Information Services

Accessibility Statement

This is the Turnitin service accessibility statement in line with Public Sector Body (Websites and Mobile Applications) (No. 2) Accessibility Regulations 2018.

Accessibility statement for Turnitin use at the University

Turnitin is a centrally supported Computer Aided Assessments tool integrated with the Virtual Learning Environments (VLEs) at the University of Edinburgh.  It is based on the commercial software application product Turnitin, provided by Turnitin LLC. This statement covers both the student facing and the assessor facing interfaces. As Turnitin is a third party piece of software we have limited control over the changes we can make to it. Turnitin provide detailed information about the Turnitin software application and its accessibility along with a Voluntary Product Accessibility Template (VPAT) on their website.

Detailed Turnitin accessibility information

We want as many staff and students as possible to be able to use this service. You should be able to:

  • Use browser settings can be used to adjust font size to 200%.
  • Navigate most of the website using just a keyboard.
  • Use browser settings to change font and background colours to allow high contrast.

The service is primarily used to upload student assessment files for staff to review similarity with other digital content and marking this means documents and other content can be uploaded which aren’t accessible.  It is therefore important for us to ensure that helpful guidance and training is available to users who create content to minimise the risk of this.

We have completed our own accessibility checking of the software application, and also on our own customisations, and a sample of the content uploaded to the application.  

Customising the website

AbilityNet has advice on making your device easier to use if you have a disability.

AbilityNet - My computer my way.

With a few simple steps you can customise your browser settings to make it easier to read and navigate.

Information on how to customise browser settings for accessibility.

If you are a member of the University staff or a student you can use the free Sensus Access accessible document conversion service.

SenusAccess Information.


How accessible this service is

This statement refers to core Turnitin functionality.

We know that some parts of the Turnitin application are currently not fully accessible, such as:

  • Spellcheck is not present on all free text boxes.
  • Colour contrasts may not always meet recommended WCAG guidance.
  • Audio added to Turnitin may not have accompanying text alternative.
  • Not all images have alternative text.
  • Pop ups and new windows open without warning.
  • Use of italics and continuous capitals.
  • Not all pages reflow when magnified.
  • Not all content can be magnified.
  • Not all content can be navigated without using a mouse and it can be difficult to tell where you have navigated too sometimes.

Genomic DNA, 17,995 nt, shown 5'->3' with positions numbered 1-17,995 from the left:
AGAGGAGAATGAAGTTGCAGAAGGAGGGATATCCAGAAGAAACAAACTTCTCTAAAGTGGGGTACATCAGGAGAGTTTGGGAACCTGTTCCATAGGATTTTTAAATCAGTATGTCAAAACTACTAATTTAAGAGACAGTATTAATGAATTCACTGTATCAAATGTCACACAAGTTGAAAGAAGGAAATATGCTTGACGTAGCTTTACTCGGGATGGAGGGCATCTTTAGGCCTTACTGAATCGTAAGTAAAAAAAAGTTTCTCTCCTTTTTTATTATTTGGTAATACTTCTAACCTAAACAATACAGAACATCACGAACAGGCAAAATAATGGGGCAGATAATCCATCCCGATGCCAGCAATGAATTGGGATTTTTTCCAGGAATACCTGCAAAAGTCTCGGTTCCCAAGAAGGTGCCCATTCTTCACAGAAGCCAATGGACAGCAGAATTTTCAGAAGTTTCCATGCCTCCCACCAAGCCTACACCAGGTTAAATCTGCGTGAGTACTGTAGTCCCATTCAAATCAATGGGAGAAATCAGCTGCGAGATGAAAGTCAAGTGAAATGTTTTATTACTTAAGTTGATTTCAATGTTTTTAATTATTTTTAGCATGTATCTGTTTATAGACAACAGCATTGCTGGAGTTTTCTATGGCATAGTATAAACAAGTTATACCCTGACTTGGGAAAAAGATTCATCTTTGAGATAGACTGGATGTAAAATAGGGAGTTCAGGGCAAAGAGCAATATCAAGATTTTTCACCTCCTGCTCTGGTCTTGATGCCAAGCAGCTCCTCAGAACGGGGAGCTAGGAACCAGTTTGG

• There are some issues with the use of screen readers around inconsistent navigation and lack of images being labelled.
  • On the student system there is a time limit.


The service is used to share assessment files, similarity reports and feedback between staff and students which means that staff and students can inadvertently make changes to the system which make it less accessible.  They may also upload documents and other content which isn’t accessible.  


What to do if you can’t access parts of this service

If you need information or content on this service in a different format, like accessible PDF, large print, easy read, audio recording or braille, please contact the IS Helpline:

We will acknowledge your request immediately, and respond within 5 working days.


Within the University, we can:

  • Offer users 1-2-1 sessions to help orientate and navigate the service’s interface, in particular with regard to assistive technology.
  • Offer content in alternative formats.
  • If you are a member of University staff or a student, you can use the free SensusAccess accessible document conversion service. 
  • Provide advice and guidance on using accessibility features in Turnitin and in your operating system.


Reporting accessibility problems with this service

We’re always looking to improve the accessibility of this service. If you find any problems that aren’t listed on this page or think we’re not meeting accessibility requirements, contact: 

We will acknowledge your request immediately, and respond within 5 working days.

Enforcement procedure

The Equality and Human Rights Commission (EHRC) is responsible for enforcing the Public Sector Bodies (Websites and Mobile Applications) (No. 2) Accessibility Regulations 2018 (the ‘accessibility regulations’). If you’re not happy with how we respond to your complaint please contact the Equality Advisory and Support Service (EASS) directly.

The government has produced information on how to report accessibility issues:


Contacting us by phone using British Sign Language

British Sign Language Scotland runs a service for British Sign Language users and all of Scotland’s public bodies using video relay. This enables sign language users to contact public bodies and vice versa. The service operates 24 hours a day, seven days a week. 


Technical information about this service’s accessibility

The University of Edinburgh is committed to making its websites and web applications accessible, in accordance with the Public Sector Bodies (Websites and Mobile Applications) (No. 2) Accessibility Regulations 2018.

This application is partially compliant with the Web Content Accessibility Guidelines version 2.1 AA standard, due to the non-compliances listed in the product VPAT and the list below.

Non-compliance with the accessibility regulations

Turnitin provide information about the application and its accessibility including a Voluntary Product Accessibility Template. You can see this detailed accessibility information on the Turnitin website.

From our own local testing, we found the following issues where the Turnitin application fails to meet the following WCAG  2.1 AA Success Criteria: 

  • Not all non-text content has a text alternative.

Success Criteria 1.1.1 Text Alternatives.

  • When the sequence in which content is presented affects its meaning, a correct reading sequence is not always programmatically determined.

Success Criterion 1.3.2 Meaningful Sequence.

  • The purpose of each input field collecting information about the user is not always programmatically determined.

Success Criterion 1.3.5 Identify Input Purpose.

  • Colour is used on some occasions to convey information.

Success Criterion 1.4.1 Use of Color.

  • Colour contrasts do not always meet WCAG 2.1 AA standards.